Blog Archives

After a Maryland incident where a pit bull dog attacked a young boy causing life-threatening injuries and a lawsuit brought forth by the parents of the boy, the Court of Appeals ruled that because of the “aggressive and vicious nature and its capability to inflect serious and sometimes fatal injuries,” Pit Bull dogs and cross-bred pit bulls are now categorized as “inherently dangerous.”  A ruling on a motion to reconsider limited the decision only to pit bulls, and not mixes.  But this ruling still means increased liability for landlords and owners of such dogs even in cases where the dog has no known history of aggression, resulting in landlords not being able to allow tenants to have these dogs and forcing pit bull owners to have many fewer options for rental housing in Maryland. It also could mean home owners insurance companies dropping customers who have Pit Bulls, and possibly Pit Bull mixes and other types of dogs. Finally, it also poses great barriers to anyone else owning or serving dogs that even resemble Pit Bulls, due to the significant liability that comes with the breed now. Because a dog is a Pit Bull he is now labeled “inherently dangerous”.  It is quite simply, outright breed discrimination.

Thanks to animal advocates, progress has been made on this ruling but the issue is not resolved. Input from Maryland residents is still very much needed to prevent this outright discrimination against the Pit Bull breed. Please visit the below links to learn more about the case and what easy steps you can take to voice your opinion!


While in the process of adopting Bella (formerly Kinsey), I found out she might be a Pit Bull mix. It made me hesitate. We have a puggle at home and the thought of a potentially aggressive dog coming into our home was a little frightening. Since then, Bella has taught me so much about dogs and dog breeds. She is the sweetest dog I have ever met. All she wants to do is sit on the couch and get love all day.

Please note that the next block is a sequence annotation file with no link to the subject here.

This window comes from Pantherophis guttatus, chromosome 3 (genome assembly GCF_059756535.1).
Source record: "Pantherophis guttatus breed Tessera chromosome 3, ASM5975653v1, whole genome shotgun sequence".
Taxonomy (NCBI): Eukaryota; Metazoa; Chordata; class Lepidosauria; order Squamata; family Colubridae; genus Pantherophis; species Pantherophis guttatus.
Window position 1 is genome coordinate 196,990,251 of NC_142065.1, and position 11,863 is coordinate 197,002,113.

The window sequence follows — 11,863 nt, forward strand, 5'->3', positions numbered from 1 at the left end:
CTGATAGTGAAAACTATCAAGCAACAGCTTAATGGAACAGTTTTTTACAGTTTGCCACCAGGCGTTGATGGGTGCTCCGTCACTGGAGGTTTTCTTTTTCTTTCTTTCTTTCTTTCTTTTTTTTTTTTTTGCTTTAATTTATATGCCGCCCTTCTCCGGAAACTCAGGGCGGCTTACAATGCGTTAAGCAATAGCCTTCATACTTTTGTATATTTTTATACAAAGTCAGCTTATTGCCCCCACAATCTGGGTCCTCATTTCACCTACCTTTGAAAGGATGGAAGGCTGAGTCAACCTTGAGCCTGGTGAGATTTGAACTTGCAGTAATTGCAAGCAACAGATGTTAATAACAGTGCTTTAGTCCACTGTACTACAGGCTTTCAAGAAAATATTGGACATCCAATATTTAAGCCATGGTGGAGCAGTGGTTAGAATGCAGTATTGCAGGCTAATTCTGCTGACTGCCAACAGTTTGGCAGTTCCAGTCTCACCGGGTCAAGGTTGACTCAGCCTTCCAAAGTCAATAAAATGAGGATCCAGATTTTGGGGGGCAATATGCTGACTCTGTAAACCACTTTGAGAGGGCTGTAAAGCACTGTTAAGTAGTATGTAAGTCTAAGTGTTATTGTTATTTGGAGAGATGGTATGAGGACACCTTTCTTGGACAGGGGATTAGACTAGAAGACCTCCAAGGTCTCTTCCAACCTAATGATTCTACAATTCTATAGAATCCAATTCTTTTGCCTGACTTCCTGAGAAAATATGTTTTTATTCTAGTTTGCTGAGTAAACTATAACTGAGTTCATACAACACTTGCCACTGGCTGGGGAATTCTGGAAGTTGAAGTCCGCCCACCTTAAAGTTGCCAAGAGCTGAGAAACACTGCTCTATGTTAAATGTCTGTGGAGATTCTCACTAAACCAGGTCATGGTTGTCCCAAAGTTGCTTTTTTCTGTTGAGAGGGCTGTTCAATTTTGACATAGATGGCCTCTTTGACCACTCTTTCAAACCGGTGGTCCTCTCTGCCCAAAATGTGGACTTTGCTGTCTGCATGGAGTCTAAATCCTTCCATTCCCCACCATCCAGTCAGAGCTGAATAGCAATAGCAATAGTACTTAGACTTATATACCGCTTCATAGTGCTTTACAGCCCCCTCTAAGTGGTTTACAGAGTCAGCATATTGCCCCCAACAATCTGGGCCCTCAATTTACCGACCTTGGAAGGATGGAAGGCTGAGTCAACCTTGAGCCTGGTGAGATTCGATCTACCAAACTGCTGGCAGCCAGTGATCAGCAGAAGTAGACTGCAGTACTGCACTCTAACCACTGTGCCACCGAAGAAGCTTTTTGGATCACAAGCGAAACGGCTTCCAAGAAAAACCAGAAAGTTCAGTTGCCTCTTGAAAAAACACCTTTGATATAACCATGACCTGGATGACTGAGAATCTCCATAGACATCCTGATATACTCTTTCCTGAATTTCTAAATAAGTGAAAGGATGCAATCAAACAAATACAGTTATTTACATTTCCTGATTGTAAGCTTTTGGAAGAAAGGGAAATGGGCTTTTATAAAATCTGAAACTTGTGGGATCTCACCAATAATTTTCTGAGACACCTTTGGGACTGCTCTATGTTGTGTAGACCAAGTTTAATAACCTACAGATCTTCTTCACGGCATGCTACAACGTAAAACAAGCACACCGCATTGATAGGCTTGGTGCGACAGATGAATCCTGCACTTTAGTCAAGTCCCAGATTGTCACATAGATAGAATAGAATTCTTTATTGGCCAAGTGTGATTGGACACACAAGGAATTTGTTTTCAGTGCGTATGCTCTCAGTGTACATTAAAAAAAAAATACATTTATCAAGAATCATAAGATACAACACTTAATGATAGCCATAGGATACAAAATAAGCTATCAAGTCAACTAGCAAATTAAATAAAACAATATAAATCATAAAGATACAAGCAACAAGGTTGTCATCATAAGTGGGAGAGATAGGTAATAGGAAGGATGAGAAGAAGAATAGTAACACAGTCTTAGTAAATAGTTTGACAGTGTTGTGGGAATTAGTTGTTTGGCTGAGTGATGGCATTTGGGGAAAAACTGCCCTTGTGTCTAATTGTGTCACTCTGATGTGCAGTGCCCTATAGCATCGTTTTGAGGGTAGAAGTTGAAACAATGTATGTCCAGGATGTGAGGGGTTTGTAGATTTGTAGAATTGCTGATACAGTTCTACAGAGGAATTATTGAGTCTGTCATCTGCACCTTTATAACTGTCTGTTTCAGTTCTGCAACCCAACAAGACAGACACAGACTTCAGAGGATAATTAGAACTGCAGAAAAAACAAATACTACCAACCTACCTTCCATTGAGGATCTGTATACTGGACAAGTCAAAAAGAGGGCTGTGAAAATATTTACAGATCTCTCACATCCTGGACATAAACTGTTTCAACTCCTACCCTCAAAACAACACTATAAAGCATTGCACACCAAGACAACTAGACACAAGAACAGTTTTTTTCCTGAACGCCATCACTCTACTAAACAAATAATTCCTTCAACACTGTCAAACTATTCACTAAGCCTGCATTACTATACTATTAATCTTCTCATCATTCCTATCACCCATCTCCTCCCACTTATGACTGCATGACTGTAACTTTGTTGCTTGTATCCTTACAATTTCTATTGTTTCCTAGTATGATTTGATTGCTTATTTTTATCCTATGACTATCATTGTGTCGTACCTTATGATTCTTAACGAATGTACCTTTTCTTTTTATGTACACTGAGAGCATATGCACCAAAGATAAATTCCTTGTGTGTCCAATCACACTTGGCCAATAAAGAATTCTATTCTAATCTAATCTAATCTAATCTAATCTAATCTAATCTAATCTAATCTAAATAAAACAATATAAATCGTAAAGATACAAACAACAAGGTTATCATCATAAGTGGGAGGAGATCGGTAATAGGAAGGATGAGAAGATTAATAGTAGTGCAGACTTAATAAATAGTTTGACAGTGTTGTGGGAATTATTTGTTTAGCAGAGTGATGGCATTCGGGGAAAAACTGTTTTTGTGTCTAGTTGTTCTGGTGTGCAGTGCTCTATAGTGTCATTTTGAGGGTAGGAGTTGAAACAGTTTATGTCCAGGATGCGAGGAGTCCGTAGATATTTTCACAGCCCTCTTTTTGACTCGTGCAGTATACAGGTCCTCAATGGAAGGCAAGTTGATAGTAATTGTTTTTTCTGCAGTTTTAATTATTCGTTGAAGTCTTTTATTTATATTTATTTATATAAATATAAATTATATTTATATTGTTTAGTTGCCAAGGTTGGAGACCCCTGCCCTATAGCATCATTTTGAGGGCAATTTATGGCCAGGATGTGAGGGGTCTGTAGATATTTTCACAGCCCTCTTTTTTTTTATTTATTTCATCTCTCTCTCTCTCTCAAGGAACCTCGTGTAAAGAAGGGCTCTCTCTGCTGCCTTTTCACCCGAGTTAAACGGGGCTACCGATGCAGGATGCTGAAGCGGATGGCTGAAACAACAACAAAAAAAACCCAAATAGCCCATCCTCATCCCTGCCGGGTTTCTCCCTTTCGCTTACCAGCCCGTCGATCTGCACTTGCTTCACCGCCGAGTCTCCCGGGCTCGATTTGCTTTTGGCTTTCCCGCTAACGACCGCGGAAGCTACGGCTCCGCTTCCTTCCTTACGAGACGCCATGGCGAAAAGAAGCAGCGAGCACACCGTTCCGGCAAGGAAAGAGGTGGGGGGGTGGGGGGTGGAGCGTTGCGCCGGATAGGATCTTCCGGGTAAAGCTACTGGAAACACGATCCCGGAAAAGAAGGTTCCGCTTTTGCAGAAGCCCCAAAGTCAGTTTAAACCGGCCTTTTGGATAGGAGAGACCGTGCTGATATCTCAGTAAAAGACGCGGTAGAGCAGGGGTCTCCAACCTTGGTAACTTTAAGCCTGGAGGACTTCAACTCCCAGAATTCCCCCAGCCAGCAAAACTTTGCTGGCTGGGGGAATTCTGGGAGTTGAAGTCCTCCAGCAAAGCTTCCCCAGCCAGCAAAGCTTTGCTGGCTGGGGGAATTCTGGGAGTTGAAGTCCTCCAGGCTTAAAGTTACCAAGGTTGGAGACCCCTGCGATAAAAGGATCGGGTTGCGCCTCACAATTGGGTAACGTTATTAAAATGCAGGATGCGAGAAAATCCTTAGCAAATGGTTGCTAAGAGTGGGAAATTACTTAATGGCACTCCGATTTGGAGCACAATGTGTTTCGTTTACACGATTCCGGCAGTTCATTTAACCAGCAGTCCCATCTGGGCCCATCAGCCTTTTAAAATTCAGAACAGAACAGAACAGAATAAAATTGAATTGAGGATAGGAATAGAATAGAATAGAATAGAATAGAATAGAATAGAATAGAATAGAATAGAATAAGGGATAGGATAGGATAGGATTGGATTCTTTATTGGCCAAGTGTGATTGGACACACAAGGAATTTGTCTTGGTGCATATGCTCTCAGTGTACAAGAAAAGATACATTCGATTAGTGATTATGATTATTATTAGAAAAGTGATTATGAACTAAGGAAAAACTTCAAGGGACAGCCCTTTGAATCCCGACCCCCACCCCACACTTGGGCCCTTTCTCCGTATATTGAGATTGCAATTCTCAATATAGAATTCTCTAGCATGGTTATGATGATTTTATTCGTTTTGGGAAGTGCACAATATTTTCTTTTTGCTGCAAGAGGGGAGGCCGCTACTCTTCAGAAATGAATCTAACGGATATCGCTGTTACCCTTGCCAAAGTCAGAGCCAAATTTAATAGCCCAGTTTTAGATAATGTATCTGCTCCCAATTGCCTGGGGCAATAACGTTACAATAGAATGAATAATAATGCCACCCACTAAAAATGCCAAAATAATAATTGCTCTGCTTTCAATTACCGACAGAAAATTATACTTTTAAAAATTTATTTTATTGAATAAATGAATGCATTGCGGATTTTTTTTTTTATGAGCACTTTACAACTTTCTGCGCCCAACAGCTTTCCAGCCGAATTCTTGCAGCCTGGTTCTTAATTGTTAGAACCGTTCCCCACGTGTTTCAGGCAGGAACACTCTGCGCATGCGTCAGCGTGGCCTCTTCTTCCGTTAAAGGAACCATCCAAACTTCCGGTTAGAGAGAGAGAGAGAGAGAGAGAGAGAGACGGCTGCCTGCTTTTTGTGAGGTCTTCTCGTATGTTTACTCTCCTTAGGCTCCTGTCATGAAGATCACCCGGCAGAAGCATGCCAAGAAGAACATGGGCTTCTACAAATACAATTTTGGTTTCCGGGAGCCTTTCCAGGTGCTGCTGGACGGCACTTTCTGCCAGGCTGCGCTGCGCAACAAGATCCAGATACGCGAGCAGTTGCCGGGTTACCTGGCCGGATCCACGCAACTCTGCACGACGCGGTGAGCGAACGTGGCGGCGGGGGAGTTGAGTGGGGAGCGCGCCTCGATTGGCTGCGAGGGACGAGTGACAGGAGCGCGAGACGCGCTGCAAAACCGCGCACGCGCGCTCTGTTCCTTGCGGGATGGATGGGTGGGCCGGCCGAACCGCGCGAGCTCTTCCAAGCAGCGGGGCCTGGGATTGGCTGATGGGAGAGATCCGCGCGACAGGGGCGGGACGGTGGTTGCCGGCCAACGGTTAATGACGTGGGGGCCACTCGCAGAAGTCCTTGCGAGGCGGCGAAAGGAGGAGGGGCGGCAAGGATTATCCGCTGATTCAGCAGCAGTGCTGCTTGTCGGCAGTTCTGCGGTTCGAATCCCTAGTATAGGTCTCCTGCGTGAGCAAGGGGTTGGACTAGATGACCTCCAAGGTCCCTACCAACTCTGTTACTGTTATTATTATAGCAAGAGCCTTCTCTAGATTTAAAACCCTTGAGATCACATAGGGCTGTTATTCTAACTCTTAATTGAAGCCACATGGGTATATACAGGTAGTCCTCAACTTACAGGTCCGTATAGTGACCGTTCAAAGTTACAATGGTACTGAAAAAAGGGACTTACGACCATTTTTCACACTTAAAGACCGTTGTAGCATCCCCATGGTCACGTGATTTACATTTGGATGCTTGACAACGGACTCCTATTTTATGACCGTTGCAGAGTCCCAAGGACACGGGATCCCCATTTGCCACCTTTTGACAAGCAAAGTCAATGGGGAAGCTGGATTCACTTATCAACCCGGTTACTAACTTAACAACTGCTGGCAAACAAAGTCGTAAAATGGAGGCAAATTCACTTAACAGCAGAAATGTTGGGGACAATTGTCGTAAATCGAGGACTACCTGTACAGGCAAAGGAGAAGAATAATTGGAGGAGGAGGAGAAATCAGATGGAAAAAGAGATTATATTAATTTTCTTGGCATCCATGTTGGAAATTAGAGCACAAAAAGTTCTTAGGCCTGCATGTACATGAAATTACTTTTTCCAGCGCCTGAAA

BellaShe completely changed my perception of Pit Bulls. I have learned that Pit Bulls are the worst guard dogs; they will lick any stranger’s face. She and her puggle sister, Meg, get along famously. We could not have asked for or trained a better dog! We are now adamant about teaching others about Pit Bull breeds and are advocates for responsible Pit Bull ownership.

Martin-Davis Family, Alexandria, VA

See more posts about: Pit Bulls


It’s been just over a year since we adopted Nahla and it has been quite an adventure with our happy girl — one that my husband and I wouldn’t trade for anything. Upon adoption, we learned that Nahla had been thrown from a moving vehicle shortly after giving birth to puppies. A good Samaritan found her and nursed her back to health but was unable to keep her as she had many of her own dogs to care for. After bouncing back from injuries related to her car toss — alopecia and mange, just to name a few — we knew our Nahla was a trooper. And, if those health problems weren’t enough, Nahla also tested positive for heartworm.

NahlaFrom the moment we saw Nahla’s picture on Homeward Trail’s website, we knew she was meant to be with our family. We have a seven year-old Husky who she absolutely adores! Nahla has even picked up on some of the classic Husky traits and we often find both dogs standing on the steps “talking” (howling) to us. I feel like Nahla’s rough beginning is an example of how dogs can truly endure some of the worst conditions possible and remain so full of love.

Today, Nahla is doing wonderfully. Like many Pits, she needs to be the center of attention at all times. Nahla thinks that she’s a lap dog and shows no signs of hesitation as she backs her behind into the lap of anyone happening to sit nearby, showering them with wet kisses. Sunbathing in our deck is one of her favorite things. She’ll bask in the sun for hours. Nahla is so loving and affectionate and has become a favorite among the dogs in our extended family. My husband and I can’t picture life without our happy girl.

Thank you, Homeward Trails, for the work you do.

Joanna and Matt
Columbia, MD

See all posts about: Pit Bulls | Special Needs